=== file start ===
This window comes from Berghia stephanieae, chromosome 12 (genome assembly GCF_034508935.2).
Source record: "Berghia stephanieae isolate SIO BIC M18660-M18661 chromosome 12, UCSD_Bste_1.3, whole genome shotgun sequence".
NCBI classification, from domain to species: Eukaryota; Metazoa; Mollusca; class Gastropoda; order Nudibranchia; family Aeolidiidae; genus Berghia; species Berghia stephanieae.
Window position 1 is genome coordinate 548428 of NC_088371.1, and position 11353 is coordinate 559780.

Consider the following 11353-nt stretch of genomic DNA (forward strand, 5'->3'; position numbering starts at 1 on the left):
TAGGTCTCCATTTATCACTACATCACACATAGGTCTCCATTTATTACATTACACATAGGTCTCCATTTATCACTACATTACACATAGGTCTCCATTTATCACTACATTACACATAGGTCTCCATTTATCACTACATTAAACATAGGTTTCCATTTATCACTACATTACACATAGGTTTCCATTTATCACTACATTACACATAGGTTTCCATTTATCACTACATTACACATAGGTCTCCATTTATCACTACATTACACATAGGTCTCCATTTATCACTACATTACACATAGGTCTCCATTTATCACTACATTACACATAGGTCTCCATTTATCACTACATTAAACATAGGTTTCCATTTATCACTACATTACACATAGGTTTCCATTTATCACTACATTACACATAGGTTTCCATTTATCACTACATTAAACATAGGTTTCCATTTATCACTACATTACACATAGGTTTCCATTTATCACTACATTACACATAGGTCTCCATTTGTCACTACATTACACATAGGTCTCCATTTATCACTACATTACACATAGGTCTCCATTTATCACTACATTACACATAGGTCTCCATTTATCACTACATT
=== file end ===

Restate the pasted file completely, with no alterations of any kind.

This window comes from Berghia stephanieae, chromosome 12 (genome assembly GCF_034508935.2).
Source record: "Berghia stephanieae isolate SIO BIC M18660-M18661 chromosome 12, UCSD_Bste_1.3, whole genome shotgun sequence".
NCBI classification, from domain to species: Eukaryota; Metazoa; Mollusca; class Gastropoda; order Nudibranchia; family Aeolidiidae; genus Berghia; species Berghia stephanieae.
Window position 1 is genome coordinate 548428 of NC_088371.1, and position 11353 is coordinate 559780.

Consider the following 11353-nt stretch of genomic DNA (forward strand, 5'->3'; position numbering starts at 1 on the left):
TAGGTCTCCATTTATCACTACATCACACATAGGTCTCCATTTATTACATTACACATAGGTCTCCATTTATCACTACATTACACATAGGTCTCCATTTATCACTACATTACACATAGGTCTCCATTTATCACTACATTAAACATAGGTTTCCATTTATCACTACATTACACATAGGTTTCCATTTATCACTACATTACACATAGGTTTCCATTTATCACTACATTACACATAGGTCTCCATTTATCACTACATTACACATAGGTCTCCATTTATCACTACATTACACATAGGTCTCCATTTATCACTACATTACACATAGGTCTCCATTTATCACTACATTAAACATAGGTTTCCATTTATCACTACATTACACATAGGTTTCCATTTATCACTACATTACACATAGGTTTCCATTTATCACTACATTAAACATAGGTTTCCATTTATCACTACATTACACATAGGTTTCCATTTATCACTACATTACACATAGGTCTCCATTTGTCACTACATTACACATAGGTCTCCATTTATCACTACATTACACATAGGTCTCCATTTATCACTACATTACACATAGGTCTCCATTTATCACTACATT